At noon on Feb.14, 35 people gathered at City Hall in Thunder Bay to participate in the fifth annual Valentine’s Day memorial march for missing and murdered Indigenous women.
Before the march, three women talked to the small crowd about their reasons for organizing and attending the march.
Annette Schroeter or Muskrat Dam First Nation, explained that the subject of missing and murdered Indigenous women is a “huge issue.”
Schroeter was born and raised in Prince George, BC. The city is located on Highway 16 which is known as the “highway of tears.”
“Since the 1940’s, about 18 women have gone missing along that route,” Schroeter said. She explained that being from the area, she knew families of women who have went missing on the highway. “It’s very personal for a lot of us; (the missing women) are family members of the people we know.”
During her speech, Schroeter talked about sexual assault cases in BC involving First Nations women and law officials. She said after three years of stories of the assaults circulating, the cases were finally looked into. Schroeter also made mention of a report recently released by the New York-based Human Rights Watch group that contains allegations of sexual assaults on First Nations women by members of the Royal Canadian Mounted Police in BC.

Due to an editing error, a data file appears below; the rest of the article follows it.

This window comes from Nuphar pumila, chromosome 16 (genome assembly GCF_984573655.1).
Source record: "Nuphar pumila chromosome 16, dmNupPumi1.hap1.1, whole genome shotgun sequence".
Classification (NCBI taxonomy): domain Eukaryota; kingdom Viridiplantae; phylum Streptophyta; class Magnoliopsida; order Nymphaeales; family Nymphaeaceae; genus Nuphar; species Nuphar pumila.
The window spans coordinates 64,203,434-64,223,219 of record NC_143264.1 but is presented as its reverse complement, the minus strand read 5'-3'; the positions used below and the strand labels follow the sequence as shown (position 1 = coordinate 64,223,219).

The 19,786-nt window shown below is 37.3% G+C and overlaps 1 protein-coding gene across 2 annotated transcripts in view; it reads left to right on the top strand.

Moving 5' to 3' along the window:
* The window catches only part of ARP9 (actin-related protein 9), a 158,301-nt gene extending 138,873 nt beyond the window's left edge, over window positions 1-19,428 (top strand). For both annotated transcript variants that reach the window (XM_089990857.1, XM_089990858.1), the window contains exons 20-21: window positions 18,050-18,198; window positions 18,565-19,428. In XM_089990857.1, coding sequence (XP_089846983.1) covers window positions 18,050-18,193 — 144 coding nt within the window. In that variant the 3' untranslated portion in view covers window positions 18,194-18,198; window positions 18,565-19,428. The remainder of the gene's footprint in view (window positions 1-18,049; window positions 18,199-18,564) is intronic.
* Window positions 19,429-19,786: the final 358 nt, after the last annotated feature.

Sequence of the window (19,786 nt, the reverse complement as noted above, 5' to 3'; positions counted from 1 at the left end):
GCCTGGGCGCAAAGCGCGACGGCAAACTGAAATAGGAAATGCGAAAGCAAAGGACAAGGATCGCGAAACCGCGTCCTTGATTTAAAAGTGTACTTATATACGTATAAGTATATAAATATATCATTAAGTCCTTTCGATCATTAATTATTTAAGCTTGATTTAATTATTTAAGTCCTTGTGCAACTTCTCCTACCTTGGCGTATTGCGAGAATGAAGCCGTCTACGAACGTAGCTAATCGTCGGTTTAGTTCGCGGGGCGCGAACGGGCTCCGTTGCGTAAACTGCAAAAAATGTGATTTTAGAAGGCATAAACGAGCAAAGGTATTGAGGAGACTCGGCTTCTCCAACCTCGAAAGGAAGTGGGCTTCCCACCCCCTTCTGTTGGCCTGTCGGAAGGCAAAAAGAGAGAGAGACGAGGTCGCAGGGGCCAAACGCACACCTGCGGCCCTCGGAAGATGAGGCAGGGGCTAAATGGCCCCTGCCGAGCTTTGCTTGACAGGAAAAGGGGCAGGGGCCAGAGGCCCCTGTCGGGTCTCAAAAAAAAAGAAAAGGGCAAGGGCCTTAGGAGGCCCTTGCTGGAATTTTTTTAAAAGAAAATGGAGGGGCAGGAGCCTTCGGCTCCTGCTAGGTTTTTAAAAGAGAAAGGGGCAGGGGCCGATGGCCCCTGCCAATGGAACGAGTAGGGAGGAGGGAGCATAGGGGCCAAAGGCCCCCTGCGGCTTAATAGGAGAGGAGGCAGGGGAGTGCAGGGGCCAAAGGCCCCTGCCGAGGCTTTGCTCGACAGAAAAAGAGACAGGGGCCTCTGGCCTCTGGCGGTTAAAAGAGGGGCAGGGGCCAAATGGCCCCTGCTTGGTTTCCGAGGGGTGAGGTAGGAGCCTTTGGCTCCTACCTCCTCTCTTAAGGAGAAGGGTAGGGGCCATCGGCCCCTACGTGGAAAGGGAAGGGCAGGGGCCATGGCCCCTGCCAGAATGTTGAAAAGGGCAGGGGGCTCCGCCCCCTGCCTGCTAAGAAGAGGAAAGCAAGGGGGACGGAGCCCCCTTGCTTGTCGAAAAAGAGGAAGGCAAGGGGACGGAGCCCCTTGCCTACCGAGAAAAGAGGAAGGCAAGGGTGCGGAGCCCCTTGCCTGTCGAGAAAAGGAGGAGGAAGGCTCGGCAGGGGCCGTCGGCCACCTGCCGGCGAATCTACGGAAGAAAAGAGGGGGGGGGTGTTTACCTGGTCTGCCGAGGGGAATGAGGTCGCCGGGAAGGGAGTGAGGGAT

“The Canadian justice system has continued to fail us. We need to end the constant grief and fear we all live under so our women can live a better life,” Schroeter said.
Sharon Johnson said she hopes her nieces can grow up and have a good life where they do not have to carry the hurt that she and her family do regarding the unsolved murder of her sister Sandra in Thunder Bay 21 years ago.
The anniversary of Sandra’s death falls on Feb.13. Her body was found on the frozen ice of the Neebing-McIntyre flood way in the East End area of Thunder Bay.
“I decided to hold these events for other families because I know how hard it is to live with the grief and to have no answers as to what happened to my own sister,” Johnson said. She has
been involved in the Valentine’s Day march for the last five years. Johnson said that it is important for families of missing and murdered women to “be there for each other and support each other.”
Mary Natawance said she attended the march to honor the memory of her sisters. Three of Natawance’s sisters were murdered: one in Thunder Bay, another in Minneapolis, and one in Vancouver.
“That’s why I join these walks all the time,” Natawance said. “I always think about my sisters.”
Johnson led the march, carrying an Eagle staff that had dozens of pink ribbons tied to it. Each ribbon had the name of a missing or murdered Indigenous woman on it.
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